Nitrite Vs Processed Meat

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Based on the experimental results, the hypothesis of raw meat having lower nitrite values than processed meat is supported. This is because processed meat, which typically carries longer shelf life, needs to have its pink color preserved. As mentioned in the introduction, nitrites turn into nitric oxide which react with oxygen-binding proteins in meat, ultimately changing its color.
Without additives like nitrites, meat would turn brown very quickly.

FDA regulations have capped the maximum amount of nitrite added to processed meat for curing before manufacturing at 200mg/kg, though typically only 10 to 20% of the nitrite content is left behind after manufacturing, and further decreases as it is stored for a longer period of time
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Through comparison of the values obtained from the experiment and from those in the
2001 study, it can be seen that the values greatly differ from each other. Possible reasons could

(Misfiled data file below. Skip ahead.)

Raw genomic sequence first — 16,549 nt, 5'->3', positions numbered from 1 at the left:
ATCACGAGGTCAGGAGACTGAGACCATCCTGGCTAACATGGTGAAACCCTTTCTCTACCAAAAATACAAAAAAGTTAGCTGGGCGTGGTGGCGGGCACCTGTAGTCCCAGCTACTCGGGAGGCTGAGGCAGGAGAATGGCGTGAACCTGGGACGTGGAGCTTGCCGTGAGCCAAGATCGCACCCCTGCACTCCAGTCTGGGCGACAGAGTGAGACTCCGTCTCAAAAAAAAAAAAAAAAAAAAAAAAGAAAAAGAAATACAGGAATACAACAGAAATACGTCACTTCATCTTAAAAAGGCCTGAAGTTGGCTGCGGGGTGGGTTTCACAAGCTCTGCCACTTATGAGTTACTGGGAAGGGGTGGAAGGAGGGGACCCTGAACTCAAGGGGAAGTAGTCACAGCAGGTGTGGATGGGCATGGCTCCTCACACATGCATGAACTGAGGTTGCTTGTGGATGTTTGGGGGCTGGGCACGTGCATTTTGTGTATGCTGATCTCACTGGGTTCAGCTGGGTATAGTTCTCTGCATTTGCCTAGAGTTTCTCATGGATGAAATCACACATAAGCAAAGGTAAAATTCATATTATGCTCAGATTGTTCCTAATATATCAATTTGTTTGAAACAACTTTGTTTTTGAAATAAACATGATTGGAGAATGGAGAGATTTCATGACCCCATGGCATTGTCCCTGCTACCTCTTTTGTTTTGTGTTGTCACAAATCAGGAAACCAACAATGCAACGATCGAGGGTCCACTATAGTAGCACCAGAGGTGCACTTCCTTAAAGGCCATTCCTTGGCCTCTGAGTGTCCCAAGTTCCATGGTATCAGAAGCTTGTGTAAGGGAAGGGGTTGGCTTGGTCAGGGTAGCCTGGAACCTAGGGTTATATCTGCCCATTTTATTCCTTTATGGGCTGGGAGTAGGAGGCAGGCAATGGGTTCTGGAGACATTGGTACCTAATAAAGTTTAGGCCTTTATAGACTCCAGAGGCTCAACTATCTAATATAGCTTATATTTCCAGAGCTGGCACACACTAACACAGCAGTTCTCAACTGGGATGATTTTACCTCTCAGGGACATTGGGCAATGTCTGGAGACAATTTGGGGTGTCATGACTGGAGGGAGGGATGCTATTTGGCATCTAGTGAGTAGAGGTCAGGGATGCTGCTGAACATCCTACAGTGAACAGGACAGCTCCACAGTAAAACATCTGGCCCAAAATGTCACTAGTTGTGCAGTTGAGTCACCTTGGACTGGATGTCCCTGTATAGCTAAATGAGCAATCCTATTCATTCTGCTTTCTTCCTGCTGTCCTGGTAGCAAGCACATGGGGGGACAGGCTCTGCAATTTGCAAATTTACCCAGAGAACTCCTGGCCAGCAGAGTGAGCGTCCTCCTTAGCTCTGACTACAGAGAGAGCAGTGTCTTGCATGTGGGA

arise due to different brands of processed meat used or different methodologies used to extract nitrite. It is important to understand nitrosamines mostly form under high heat conditions. As most bacon, hot dogs and processed meat tend to be high in sodium nitrite and they are high protein foods (a source of amino acids), exposing them to high heat creates the perfect conditions for nitrosamine formation. Even though vegetables also contain high levels of nitrates and nitrites, they are rarely exposed to such conditions as compared to some types of meat. Further investigation can be used to compare nitrite contents of meat and vegetables to explore high heat conditions on various food classifications. As mentioned above, though vegetables account for 85% of the average nitrate and nitrite intake in human diets, marked differences exist between nitrites that are added to foods and those that occur naturally in produce such as spinach and celery. The latter come with vitamin C and
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